Moving Home: Re-doing your style

Posted by Kathleen Bottriell on

For many people, August and September are moving months. Arriving from abroad in time for the start of the school year means that instead of relaxing at a cottage or reading on the beach, you are faced with unpacking and trying to figure out how all your furniture will fit into a new space.

I recently had a chat with Simone Aïda Baur, founder of Global Inspirations Design, and awarding-winning interior designer and blogger, about the challenge of re-doing your interior design as part of a move.

To ship or not to ship?

I have a few international moves under my belt: Canada to the UK, the UK to the US and the US to Switzerland. For these moves, my strategy has been to get rid of almost everything and start again. However, I found with my last one, there were a couple of pieces that I just could not bear to give away – a beautiful antique Chippendale couch, and a small wooden Chinese box table – which I shipped from DC to Basel.

Simone has also had more than her fair share of moving home, having lived in no less than seven countries on three continents, and endured over 25 moves. Given her experience, I asked her about this dilemma, whether or not to move all of your furniture with you. Her advice is that it is a good idea to balance it out, and she told me that ‘unless you are really tight on budget, I would say only keep those items you really love’.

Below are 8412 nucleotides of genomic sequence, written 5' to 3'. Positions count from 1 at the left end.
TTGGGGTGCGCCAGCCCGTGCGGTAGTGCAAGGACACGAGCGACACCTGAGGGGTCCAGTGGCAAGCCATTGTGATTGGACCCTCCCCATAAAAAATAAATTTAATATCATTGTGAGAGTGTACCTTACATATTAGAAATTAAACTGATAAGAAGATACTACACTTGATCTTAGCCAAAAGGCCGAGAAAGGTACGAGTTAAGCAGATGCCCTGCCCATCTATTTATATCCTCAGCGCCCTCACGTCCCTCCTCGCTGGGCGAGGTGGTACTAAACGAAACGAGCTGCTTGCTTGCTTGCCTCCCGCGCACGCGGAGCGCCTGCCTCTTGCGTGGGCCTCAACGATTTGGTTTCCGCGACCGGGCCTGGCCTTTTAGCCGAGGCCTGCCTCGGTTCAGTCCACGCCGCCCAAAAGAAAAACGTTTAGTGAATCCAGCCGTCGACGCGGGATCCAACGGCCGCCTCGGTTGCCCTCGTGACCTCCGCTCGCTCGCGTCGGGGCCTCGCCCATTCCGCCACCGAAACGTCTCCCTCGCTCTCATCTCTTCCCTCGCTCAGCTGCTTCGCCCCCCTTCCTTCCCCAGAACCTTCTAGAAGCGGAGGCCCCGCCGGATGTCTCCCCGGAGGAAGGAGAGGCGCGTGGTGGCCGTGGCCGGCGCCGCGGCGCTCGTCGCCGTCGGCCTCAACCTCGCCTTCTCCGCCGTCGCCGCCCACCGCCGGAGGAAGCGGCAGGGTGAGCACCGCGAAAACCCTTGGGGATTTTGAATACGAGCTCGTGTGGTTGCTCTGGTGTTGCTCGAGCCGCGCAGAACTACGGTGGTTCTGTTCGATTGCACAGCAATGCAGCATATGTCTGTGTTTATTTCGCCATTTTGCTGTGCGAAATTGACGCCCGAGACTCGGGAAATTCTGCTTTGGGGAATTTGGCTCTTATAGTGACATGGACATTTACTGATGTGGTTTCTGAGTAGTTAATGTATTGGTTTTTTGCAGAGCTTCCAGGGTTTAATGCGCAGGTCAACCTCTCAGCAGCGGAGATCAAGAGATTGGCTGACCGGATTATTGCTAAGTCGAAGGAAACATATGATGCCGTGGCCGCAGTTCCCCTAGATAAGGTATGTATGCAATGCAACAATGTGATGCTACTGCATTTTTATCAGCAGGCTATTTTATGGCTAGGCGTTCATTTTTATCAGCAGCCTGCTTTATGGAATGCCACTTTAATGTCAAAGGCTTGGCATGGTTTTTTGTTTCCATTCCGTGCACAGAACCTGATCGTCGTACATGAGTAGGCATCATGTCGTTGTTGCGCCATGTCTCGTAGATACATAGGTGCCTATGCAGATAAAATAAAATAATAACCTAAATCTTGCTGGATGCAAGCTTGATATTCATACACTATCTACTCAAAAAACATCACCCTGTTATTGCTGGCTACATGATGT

While it may seem tempting to have everything you own loaded in to the shipping container, Simone’s advice is to think twice – ‘each apartment or house is different in terms of architecture, floor space, room division, length of walls and natural daylight, which is why it is better to purchase furniture that fits the space’. Normally Swiss apartments and houses are smaller than what people are used to abroad (unless you are moving from Singapore or Hong Kong!), and Simone and I swapped stories about clients who had shipped their furniture to Switzerland, only to find that it did not physically fit into the space and had to be stored or sold. Matching the floor can also be a problem – they love their tile floors in Switzerland, which just doesn’t quite look right with more ornate furniture.